Today as I looked in my pantry, and saw the Annie’s Spaghettios and the soups, I wondered again how much BPA I am feeding my family. I picked up the phone, and called Annie’s, Inc., a company who I support endlessly by buying their macaroni and cheese, other pastas, and yes, canned foods. I try, I really do, but there are days with two kids, and not much of an affection for cooking (to say the least), where I just need to open a can. I think, at least it is organic.
So I called and a cheerful woman told me that their cans do have BPA, and that they do not exceed the FDA’s standards on BPA in cans. After some thought, this statement didn’t impress me too much. The FDA’s limits don’t take into account research about low doses of BPA that came out in the 1990s, which are discussed in this article on the Organic Consumers Association website, first printed in Terrain Magazine.
She did tell me, however, that they are working hard to find an alternative to BPA linings. Okay. So we wait. But something about the above referenced article really stuck with me. Here it is:
“In 1997, it was discovered that low levels of BPA produced harmful effects in male mice exposed in the womb, enlarging the prostate and lowering sperm count. What was most unexpected-and alarming-was that low-dose experiments produced worse effects in the mice than high-dose. Since then, nearly a hundred studies have shown BPA to be toxic in low doses on animals, producing such effects as insulin resistance, damaged DNA, miscarriage, decreased testosterone levels, early puberty, and the production of breast cancer and prostate cancer precursor cells.
Other tests suggest that some people, due to specific genetic makeup, may have a harder time ridding BPA from their bodies, which could make them more susceptible to BPA’s toxic effects. These effects are most dangerous to pregnant women, babies, and young children. For example, in one Japanese study, women who had frequent miscarriages were found to have higher levels of BPA in their bloodstream than women who could carry pregnancies to term. In general, the hormone-unbalancing effects of BPA are not diagnosable as BPA exposure; rather, they may show up as early onset of puberty, reduced fertility, type II diabetes, and an increased risk of cancer. The rise of cancer rates over the last few decades is correlated with the increased use of BPA in industry, although cause and effect is difficult to prove since BPA joins a long list of possible culprits.”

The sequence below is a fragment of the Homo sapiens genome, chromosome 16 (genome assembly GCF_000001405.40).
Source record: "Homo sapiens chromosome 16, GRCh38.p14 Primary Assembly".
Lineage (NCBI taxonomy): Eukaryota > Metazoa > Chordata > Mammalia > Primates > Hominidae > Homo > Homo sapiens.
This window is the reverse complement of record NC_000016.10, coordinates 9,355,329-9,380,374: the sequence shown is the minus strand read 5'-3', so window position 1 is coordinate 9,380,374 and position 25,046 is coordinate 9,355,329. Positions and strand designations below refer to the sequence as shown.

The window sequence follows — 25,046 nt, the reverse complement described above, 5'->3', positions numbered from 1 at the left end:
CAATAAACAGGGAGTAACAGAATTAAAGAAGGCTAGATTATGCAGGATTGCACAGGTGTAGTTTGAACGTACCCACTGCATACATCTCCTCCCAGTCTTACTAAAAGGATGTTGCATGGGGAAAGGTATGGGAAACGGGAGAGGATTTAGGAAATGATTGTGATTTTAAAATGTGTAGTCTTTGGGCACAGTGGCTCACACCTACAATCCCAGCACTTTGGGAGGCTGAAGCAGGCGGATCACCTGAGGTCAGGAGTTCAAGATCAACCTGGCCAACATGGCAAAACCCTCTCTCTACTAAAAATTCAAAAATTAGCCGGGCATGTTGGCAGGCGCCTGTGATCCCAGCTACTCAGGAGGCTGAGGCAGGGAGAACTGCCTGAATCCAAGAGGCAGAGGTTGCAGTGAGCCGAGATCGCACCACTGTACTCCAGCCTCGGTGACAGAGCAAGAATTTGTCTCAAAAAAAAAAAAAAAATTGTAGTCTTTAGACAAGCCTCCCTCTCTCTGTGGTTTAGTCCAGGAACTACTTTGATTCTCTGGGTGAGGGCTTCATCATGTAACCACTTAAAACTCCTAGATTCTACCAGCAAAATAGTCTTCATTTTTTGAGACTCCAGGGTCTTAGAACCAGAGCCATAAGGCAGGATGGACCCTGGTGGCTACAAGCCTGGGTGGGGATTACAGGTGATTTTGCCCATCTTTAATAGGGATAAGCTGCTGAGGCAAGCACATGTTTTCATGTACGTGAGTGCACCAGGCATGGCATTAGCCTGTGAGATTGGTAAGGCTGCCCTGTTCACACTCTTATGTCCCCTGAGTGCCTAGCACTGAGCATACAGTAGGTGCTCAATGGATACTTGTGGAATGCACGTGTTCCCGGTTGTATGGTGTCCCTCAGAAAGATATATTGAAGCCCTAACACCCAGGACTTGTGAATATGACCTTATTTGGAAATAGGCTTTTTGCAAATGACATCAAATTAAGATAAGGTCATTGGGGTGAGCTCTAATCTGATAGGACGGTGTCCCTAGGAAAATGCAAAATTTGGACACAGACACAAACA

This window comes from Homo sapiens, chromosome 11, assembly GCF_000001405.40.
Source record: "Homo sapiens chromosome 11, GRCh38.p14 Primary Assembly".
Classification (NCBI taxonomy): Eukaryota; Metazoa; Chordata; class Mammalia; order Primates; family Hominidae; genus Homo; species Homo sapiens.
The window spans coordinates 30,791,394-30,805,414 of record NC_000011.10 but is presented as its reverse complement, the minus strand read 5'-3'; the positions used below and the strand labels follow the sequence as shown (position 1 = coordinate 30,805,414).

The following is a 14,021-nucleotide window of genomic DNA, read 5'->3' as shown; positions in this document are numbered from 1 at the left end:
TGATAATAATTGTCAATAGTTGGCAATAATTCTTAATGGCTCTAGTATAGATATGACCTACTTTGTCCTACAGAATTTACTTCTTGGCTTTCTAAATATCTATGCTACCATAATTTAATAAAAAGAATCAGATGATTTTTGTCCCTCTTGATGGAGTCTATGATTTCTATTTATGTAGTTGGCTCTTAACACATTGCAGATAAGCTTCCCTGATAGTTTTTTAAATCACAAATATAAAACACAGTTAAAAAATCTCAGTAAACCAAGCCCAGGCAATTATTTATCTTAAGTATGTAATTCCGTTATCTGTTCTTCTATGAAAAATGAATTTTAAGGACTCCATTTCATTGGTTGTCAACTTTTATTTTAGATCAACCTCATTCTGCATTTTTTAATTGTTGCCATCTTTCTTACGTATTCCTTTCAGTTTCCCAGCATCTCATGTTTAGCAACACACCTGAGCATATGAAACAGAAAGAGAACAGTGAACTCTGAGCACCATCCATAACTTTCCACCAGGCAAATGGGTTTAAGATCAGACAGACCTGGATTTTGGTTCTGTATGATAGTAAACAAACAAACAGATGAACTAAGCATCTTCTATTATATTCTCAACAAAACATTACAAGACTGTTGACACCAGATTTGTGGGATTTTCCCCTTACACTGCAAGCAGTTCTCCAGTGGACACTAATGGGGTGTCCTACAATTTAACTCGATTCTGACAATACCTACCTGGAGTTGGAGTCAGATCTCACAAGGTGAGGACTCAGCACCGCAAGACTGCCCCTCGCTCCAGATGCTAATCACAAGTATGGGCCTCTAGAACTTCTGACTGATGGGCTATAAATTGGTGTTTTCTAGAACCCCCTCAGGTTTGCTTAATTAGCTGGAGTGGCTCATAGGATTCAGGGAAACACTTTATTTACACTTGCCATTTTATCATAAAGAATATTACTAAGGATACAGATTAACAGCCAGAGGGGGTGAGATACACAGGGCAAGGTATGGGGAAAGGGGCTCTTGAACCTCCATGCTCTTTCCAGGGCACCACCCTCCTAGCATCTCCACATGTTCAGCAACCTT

I added the bold, because I have never read an article about this (and I have read many) that said this so clearly. If there was ever a reason for us as a nation to prescribe to a precautionary principal when dealing with chemicals in our kids’ bodies, this is it.
So, Annie’s, and other organic food companies, please get to it. I want to support you, and feed my kids convenient, healthy food. I can’t cook from scratch all the time, I will go insane. My patience is thin and our kids’ bodies are at risk.